The present study also provides evidence that Siglec-7 binds HIV-1 and enhances viral entry into CD4pos T cells when the soluble form of this lectin-type molecule is added to the culture. Indeed, our data clearly showed that Siglec-7-Fc fusion protein is able to enhance IIIB and BaL infections both in a CD4pos T cell line (PM1) and in primary CD4pos T cells, even though the levels of HIV-RNA were higher for IIIB compared to BaL. This latter phenomenon is likely due to the well-known preferential tropism of the IIIB HIV-1 strain for T cells . Further investigations focusing on the structures, biochemical properties and affinity of these interactions are needed to confirm this working hypothesis. Moreover, we also demonstrate that constitutive expression of Siglec-7 on MDMs markedly contributes to their HIV-1 infection, since specific Siglec-7 blockade induced a reduction of HIV-RNA in MDMs in a 4-hour entry assay. The degree of surface levels of Siglec-7 on monocytes and macrophages is still being debated, as there is one study showing that expression of this molecule on monocytes and MDMs is very low , while several other reports demonstrated that monocytes express high levels of Siglec-7 [9, 11, 12, 46, 52]. In our experiments, the constitutive expression of Siglec-7 on monocytes paralleled the ones observed on NK cells , and remained very high on MDMs even after 7 days of culture with GM-CSF although at lower levels if compared to freshly isolated monocytes.
Given the ability of Siglec-7 fusion protein to enhance in vitro HIV-1 infection of CD4pos T cells, we then determined whether different levels of sSiglec-7 released during the course of HIV-1 infection are associated with different clinical outcomes. We did not find any significant differences in the serum levels of sSiglec-7 between healthy controls and several different cohorts of HIV-1 infected patients. However, AIDS patients showed a trend toward increase of Siglec-7 in their sera compared to healthy donors and, in particular, we found a direct and statistically significant correlation between HIV-RNA and serum levels of Siglec-7 in naïve HIV-1 infected patients, suggesting that a higher viral burden could induce the shedding of Siglec-7 in serum. In this regard, it is conceivable to hypothesize that a possible source of sSiglec-7 are NK cells, since we demonstrated that the exposure of these cells to high chronic HIV-1 viremia induce the expansion of pathological NK cell subsets showing an aberrant receptor repertoire and an unusual negative expression of Siglec-7 [53, 54]. The fact that Siglec-7 fusion protein enhances the in vitro susceptibility of CD4pos T cells to be infected by HIV-1 is also consistent with the persistent high levels of HIV-1 viremia, with the high amount of sSiglec-7 and with low CD4pos T cell counts found in AIDS patients. Interestingly, a CD56neg/Siglec-7neg population associated with high levels of HIV-1 viremia has been described as a dysfunctional NK cell subset that is significantly expanded in the late stages of HIV-1 infection . In agreement with this, sSiglec-7 was found to be significantly increased in the sera of patients with viral load over 10,000 copies/ml, suggesting a possible role for this lectin-type receptor as a biological marker involved in the disease progression. We are currently testing this hypothesis in a larger patient cohort. Finally, an inverse correlation between the serum levels of Siglec-7 and CD4pos T cell counts was observed in AIDS patients, which were also the cohort of HIV-1 infected subjects with the highest serum levels of sSiglec-7. These findings lead us to hypothesize that the presence of remarkable amounts of sSiglec-7, together with a low CD4pos T cell count, high levels of HIV-1 viremia and expansion of Siglec-7neg NK cells, characterize the advanced stages of HIV infection.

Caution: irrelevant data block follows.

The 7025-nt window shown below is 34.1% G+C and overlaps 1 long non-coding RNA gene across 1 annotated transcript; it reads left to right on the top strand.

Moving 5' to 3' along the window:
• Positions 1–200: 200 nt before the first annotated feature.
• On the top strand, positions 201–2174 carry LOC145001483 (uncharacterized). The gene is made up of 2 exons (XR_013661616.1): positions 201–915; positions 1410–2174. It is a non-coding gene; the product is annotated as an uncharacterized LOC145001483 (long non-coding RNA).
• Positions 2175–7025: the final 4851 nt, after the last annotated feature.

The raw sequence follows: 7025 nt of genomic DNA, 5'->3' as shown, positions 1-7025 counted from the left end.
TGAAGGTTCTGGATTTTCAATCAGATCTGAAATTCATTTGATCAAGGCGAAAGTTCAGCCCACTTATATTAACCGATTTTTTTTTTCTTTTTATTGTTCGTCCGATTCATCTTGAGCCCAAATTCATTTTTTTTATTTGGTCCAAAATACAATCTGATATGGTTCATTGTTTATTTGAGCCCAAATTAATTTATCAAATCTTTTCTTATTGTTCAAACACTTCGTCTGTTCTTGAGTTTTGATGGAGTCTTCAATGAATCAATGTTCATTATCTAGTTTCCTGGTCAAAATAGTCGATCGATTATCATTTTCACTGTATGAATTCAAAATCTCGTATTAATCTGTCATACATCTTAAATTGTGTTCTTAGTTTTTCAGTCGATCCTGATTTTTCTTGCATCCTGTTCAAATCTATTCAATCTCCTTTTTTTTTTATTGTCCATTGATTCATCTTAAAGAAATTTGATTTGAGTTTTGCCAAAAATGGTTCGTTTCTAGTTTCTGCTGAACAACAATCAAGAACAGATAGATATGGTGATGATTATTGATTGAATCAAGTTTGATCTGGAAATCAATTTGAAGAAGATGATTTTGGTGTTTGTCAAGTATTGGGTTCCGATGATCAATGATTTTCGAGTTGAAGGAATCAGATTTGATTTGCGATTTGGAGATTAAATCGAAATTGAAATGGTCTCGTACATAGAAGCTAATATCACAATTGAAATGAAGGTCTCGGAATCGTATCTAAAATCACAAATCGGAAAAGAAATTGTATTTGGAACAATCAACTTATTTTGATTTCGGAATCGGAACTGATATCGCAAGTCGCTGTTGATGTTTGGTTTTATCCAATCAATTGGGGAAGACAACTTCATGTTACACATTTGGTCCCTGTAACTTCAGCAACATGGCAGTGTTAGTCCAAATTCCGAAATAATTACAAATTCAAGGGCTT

For our experimental approaches testing the ability sSiglec-7 to enhance the infection of CD4pos PM1 cell line and primary T cells, we used a dose of fusion protein (10 μg/ml) much higher compared to amount of sSiglec-7 found in the sera of both healthy donors and HIV-1 infected patients (floating within a ng/ml range). We have chosen to use a higher sSiglec-7 concentration in our in vitro approach to maximize ligand-receptor binding. However, it must be emphasized that identical concentrations of an irrelevant protein such as soluble NKp44 was unable to promote infection using the same experimental conditions. Moreover, even though the serum concentrations of sSiglec-7 in HIV-1 infected patients or healthy donors are remarkably lower compared to those used in our in vitro approach, it remains to be determined the amounts of this soluble protein during acute phases of infection when HIV-1 viral load is in the ranges of several hundred-thousand copies . Finally, we need to assess whether higher levels of sSiglec-7 are also observed at gut or cervix mucosal levels, two of the main gates of viral entrance [55, 56]. Indeed, macrophages as well as NK and T cells play an active role within these tissue sites in context of innate and adaptive immune responses and establishment of viral reservoirs in the CD4pos targets [57–59].